Revision of HOWTO compile and use the mpatrol memory leak detection library from 2011, March 28 - 09:30

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1. Download the latest MinGW automated Installer from

2. Run it, select Download latest repository catalogues, then select all components to be installed (you need C and C++ compilers, if you want you can leave out the other three - Fortran, ObjC, Ada)

3. Once MinGW is installed download the autotooled mpatrol version (we have it thanks to Vincent Torri) either from the SVN repository via an SVN client:
or using your web browser from:

 click * Download GNU tarball * at the bottom

4. Extract the files to some temporary folder

5. Run Start Menu >> Programs >> MinGW >> MinGW Shell

6. Navigate to your temporary folder using the "cd" command

7. Run

$ autoreconf -f -i 

8. If you do not have the pkg-config program installed (and this is the case if you installed a fresh MinGW installation), download this file
and copy pkg.m4 from share\local (after the extraction of course) to
c:\MinGW\share\aclocalThis doesn't install the pkg-config program, it's just a necessity so that the configure script doesn't crash.
If you want to install and use the pkg-config utility check out this tutorial:
you’re interested mostly in this line:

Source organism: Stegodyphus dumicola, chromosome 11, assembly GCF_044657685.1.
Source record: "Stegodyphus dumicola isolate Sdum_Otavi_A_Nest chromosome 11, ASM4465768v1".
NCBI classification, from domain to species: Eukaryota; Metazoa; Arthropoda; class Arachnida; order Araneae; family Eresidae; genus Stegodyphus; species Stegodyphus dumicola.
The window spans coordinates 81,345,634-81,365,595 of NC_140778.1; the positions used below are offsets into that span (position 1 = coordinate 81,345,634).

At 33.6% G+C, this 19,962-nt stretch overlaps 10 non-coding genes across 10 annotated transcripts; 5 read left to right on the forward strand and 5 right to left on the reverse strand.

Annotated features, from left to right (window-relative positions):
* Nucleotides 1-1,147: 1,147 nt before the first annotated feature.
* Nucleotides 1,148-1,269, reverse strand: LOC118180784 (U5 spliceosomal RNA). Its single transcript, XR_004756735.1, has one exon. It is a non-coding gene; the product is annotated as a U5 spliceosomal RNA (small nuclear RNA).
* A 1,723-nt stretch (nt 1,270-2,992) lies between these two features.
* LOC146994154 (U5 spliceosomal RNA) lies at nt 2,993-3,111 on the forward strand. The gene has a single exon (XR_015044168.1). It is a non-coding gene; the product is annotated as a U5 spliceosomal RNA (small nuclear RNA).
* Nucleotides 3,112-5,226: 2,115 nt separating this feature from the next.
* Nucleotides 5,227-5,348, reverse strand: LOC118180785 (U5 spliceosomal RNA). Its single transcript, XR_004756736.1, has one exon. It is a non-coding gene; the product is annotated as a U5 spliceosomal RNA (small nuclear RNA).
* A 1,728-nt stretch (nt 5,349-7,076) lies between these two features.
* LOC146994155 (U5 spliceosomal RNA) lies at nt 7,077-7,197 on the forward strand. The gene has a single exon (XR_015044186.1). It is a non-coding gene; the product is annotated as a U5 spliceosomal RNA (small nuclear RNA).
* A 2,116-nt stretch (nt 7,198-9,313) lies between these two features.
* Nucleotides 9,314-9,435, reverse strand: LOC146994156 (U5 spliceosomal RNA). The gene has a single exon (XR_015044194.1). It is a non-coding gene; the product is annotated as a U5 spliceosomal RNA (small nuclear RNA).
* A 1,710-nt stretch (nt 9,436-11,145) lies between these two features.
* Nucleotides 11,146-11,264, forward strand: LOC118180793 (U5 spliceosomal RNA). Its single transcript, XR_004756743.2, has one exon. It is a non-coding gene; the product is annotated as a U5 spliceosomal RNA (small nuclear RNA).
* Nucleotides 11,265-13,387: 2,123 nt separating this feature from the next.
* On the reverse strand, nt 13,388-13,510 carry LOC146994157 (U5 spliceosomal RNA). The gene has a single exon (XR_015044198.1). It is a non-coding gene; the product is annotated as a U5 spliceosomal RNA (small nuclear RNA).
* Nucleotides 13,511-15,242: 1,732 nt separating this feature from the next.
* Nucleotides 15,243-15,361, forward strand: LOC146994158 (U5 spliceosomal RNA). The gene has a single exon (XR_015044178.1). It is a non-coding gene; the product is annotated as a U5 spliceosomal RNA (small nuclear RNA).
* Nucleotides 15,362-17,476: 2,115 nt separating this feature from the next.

> Untar glib 2.26.1, pkg-config 0.25 and intl 0.18 in /usr/local, and pkg-config 0.25 dev (for pkg.m4) in C:\MinGW

7. Run

 <pre>$ ./configure </pre.

8. Run

 <pre>$ make </pre>

9. Run

 <pre>$ make install </pre>

10. You're done. Navigate to directory tests in your temporary folder, then to the subdirectory fail and compile the test program using this command

$ gcc -I/usr/local/include/mpatrol-1 test1.c -o test1 -L/usr/local/lib -lmpatrol -lbfd -liberty -limagehlp -lintl 

Run the output using

 <pre>$ ./test1 </pre>

You should get a valid mpatrol.log. To find out what a valid log is check out the mpatrol documentation
I recommend compiling some more test programs. Instead of environment variables in Windows you can use the export command. Type this before executing the test program


To use multiple different options simply divide them by a space character


11. Now you're ready to explore the underworld of memory leaks ;)

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